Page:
Ah.  Now we’re getting to the heart of things.

So what this customer REALLY wanted wasn’t an email.  He simply wanted to create a report that wasn’t currently produced by the application.  Hmm… now who’s the dope?

Once you understand the underlying roadblock that is motivating a specific feature request, you are empowered to solve the actual problem at hand.

So, the next time you find yourself listening to a customer want, go ahead and channel your inner toddler and ask “why” a few times.  Just remember, it’s still impolite to throw your peas.

01 Mar

3 Big Ideas For B2B Product People: Ali Rizvi

Ali Rizvi has a tough job. As the Head of Product at Fonality (recently acquired by NetFortris), a leading telephony company, he’s charged with continually developing world-class communications products for enterprise-level customers.

At the heart of his experience, Ali’s found that truly understanding his customers is the best way to consistently stay ahead of his competition. He had some amazing insights during our interview, including:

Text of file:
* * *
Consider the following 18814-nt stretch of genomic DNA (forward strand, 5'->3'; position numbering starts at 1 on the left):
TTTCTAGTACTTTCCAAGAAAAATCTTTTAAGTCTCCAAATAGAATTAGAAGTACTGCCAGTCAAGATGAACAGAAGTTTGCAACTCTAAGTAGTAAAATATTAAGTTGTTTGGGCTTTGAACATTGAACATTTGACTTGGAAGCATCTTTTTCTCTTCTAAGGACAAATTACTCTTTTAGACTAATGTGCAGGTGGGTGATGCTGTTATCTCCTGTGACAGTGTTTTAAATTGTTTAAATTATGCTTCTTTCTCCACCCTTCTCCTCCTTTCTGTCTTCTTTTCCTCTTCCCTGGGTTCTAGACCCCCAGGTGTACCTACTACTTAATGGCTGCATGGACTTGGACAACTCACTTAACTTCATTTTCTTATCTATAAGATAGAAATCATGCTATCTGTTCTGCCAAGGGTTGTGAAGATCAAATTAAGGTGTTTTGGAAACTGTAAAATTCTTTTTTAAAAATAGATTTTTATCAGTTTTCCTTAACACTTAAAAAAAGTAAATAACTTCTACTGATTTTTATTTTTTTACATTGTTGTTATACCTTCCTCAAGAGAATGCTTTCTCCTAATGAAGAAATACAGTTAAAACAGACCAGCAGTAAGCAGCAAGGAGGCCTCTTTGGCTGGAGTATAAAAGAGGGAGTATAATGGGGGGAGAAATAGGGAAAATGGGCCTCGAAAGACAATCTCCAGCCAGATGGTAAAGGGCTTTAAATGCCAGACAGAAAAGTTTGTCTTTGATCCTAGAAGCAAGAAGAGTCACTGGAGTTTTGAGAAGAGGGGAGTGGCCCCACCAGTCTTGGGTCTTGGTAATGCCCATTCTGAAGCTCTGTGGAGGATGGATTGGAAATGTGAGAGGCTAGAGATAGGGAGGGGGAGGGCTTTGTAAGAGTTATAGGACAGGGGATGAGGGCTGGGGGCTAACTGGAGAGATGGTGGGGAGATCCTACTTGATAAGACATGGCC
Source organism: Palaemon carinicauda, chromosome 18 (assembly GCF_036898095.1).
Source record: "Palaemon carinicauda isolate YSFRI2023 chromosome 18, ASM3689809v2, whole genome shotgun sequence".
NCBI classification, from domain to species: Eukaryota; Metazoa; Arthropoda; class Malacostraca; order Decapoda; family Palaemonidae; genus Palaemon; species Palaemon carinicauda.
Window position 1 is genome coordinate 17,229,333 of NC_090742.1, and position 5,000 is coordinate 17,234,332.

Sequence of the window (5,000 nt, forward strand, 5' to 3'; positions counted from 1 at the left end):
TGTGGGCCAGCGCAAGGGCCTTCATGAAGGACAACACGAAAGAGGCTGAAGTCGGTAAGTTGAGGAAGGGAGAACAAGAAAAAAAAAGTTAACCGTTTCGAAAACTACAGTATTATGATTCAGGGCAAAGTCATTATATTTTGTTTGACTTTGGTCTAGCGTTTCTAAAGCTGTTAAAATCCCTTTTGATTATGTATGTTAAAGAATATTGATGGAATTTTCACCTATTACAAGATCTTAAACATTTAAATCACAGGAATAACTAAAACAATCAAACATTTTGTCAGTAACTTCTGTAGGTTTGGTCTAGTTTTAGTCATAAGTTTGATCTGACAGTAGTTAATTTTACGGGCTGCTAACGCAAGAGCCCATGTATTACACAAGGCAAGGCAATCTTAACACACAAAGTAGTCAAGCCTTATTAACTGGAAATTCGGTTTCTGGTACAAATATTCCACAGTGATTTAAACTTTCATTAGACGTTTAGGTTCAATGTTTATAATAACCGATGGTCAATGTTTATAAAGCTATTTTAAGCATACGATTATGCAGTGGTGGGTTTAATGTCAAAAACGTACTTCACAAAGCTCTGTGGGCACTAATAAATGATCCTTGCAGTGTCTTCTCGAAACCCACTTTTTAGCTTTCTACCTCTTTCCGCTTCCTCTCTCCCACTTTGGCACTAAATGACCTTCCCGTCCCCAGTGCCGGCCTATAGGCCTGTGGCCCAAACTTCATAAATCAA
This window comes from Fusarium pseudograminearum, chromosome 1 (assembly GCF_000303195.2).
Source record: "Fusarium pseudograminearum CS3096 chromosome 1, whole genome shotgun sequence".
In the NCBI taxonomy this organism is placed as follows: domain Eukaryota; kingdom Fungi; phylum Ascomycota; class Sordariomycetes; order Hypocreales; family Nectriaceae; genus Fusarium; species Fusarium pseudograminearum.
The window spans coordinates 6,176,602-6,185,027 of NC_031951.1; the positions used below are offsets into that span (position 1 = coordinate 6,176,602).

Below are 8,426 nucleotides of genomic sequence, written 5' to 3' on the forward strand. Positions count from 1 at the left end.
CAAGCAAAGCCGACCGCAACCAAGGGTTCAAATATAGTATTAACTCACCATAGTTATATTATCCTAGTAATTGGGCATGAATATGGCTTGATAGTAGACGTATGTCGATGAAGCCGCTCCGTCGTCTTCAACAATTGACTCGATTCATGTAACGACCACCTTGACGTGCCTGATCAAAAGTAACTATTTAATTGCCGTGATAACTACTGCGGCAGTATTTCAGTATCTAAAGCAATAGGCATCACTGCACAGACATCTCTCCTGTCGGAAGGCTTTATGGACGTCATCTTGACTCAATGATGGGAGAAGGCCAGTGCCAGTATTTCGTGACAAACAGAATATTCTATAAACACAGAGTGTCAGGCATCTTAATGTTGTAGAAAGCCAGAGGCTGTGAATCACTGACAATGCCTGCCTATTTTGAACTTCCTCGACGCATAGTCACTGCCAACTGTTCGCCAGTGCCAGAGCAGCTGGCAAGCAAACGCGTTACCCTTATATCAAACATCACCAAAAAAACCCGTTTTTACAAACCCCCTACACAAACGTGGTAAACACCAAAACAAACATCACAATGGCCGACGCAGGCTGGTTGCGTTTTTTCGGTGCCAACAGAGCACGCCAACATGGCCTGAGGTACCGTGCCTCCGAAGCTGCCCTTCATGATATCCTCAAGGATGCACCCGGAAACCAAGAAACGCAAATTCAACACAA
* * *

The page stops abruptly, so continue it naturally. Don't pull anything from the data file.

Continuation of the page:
1. The best time to get B2B customer feedback is when they’re happy.

    Let’s face it — with most B2B customers, their number one desire is, “just make it work”. Naturally, this means that we most often hear from our (angry) customers when our product doesn’t.

    Be careful, though. While this negative feedback is important and should be listened to, it’s usually about an issue you’re already aware of. What product managers and engineers should really seek is positive feedback. Positive feedback tends to be more constructive, and can yield the deep insights needed to continually develop a product into something incredible.

    Mining this elusive data from your customers can be tough, though. Our trick? We get our best positive feedback from customers when they’ve just finished a great experience with us. We have an exceptional customer onboarding process, during which we carve out a time for each customer to give feedback. Some of our best new recommendations have come from happy customers during this process.

  2. Use feedback consistency to find meaningful trends.

    When you manage a product (or a bunch), deciding when to act on a particular piece of customer feedback is a delicate balance. Respond to every customer demand and you’ll find yourself running in circles; respond to too few and you’ll start losing customers to your competitors.